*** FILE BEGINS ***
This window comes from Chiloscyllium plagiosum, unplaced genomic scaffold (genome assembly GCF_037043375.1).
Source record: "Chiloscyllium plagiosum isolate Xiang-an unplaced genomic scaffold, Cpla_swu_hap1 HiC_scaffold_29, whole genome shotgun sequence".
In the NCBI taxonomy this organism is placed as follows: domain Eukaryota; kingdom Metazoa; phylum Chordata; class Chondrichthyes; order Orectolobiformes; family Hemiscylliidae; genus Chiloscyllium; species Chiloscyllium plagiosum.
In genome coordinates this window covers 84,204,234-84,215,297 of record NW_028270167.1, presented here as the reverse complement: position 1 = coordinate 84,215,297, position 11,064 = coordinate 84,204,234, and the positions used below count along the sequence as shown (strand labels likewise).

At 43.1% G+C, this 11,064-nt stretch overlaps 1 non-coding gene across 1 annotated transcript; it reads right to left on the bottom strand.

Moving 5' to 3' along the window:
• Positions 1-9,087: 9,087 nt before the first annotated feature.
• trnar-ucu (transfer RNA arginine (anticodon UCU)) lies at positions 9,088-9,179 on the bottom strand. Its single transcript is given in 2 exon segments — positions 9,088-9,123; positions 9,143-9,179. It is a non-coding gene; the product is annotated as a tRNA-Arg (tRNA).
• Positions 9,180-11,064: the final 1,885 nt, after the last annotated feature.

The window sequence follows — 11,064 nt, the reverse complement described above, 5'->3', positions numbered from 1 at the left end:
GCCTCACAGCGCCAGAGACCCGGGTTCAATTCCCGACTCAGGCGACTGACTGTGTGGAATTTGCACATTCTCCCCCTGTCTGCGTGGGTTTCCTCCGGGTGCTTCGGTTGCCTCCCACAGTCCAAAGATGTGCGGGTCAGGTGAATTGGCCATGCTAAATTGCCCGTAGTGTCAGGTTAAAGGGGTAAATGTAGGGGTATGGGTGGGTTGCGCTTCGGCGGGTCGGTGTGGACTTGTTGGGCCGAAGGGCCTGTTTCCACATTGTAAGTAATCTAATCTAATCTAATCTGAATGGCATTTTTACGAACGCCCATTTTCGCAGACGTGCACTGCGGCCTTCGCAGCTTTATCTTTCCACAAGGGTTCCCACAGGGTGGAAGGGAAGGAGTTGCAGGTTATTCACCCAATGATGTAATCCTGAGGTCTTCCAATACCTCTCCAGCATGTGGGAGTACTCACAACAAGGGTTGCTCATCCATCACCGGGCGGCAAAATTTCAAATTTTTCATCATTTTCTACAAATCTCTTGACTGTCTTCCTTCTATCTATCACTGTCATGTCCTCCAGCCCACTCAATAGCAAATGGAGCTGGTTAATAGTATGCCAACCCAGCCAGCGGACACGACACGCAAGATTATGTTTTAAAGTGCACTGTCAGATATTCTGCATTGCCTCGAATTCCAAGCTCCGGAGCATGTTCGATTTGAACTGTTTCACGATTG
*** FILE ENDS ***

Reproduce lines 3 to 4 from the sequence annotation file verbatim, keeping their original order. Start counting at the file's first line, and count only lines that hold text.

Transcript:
In the NCBI taxonomy this organism is placed as follows: domain Eukaryota; kingdom Metazoa; phylum Chordata; class Chondrichthyes; order Orectolobiformes; family Hemiscylliidae; genus Chiloscyllium; species Chiloscyllium plagiosum.
In genome coordinates this window covers 84,204,234-84,215,297 of record NW_028270167.1, presented here as the reverse complement: position 1 = coordinate 84,215,297, position 11,064 = coordinate 84,204,234, and the positions used below count along the sequence as shown (strand labels likewise).